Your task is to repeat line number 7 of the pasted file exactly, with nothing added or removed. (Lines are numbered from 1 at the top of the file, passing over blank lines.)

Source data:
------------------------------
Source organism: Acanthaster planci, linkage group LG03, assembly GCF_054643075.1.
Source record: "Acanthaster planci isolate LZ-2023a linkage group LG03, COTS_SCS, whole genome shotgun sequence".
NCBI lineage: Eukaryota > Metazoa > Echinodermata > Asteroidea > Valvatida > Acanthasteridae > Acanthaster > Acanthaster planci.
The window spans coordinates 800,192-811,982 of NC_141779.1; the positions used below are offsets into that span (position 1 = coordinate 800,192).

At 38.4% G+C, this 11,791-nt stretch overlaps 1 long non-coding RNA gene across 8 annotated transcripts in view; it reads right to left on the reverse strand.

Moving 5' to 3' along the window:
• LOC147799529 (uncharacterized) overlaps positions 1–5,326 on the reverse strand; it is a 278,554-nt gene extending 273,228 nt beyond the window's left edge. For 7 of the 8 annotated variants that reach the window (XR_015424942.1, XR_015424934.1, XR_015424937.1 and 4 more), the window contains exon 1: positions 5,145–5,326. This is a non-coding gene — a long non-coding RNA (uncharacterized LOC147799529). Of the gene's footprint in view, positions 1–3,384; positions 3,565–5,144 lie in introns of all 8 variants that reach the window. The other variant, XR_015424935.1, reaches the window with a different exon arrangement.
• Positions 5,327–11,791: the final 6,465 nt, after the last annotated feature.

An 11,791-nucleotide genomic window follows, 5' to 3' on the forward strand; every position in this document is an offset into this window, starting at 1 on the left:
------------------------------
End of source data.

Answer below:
• LOC147799529 (uncharacterized) overlaps positions 1–5,326 on the reverse strand; it is a 278,554-nt gene extending 273,228 nt beyond the window's left edge. For 7 of the 8 annotated variants that reach the window (XR_015424942.1, XR_015424934.1, XR_015424937.1 and 4 more), the window contains exon 1: positions 5,145–5,326. This is a non-coding gene — a long non-coding RNA (uncharacterized LOC147799529). Of the gene's footprint in view, positions 1–3,384; positions 3,565–5,144 lie in introns of all 8 variants that reach the window. The other variant, XR_015424935.1, reaches the window with a different exon arrangement.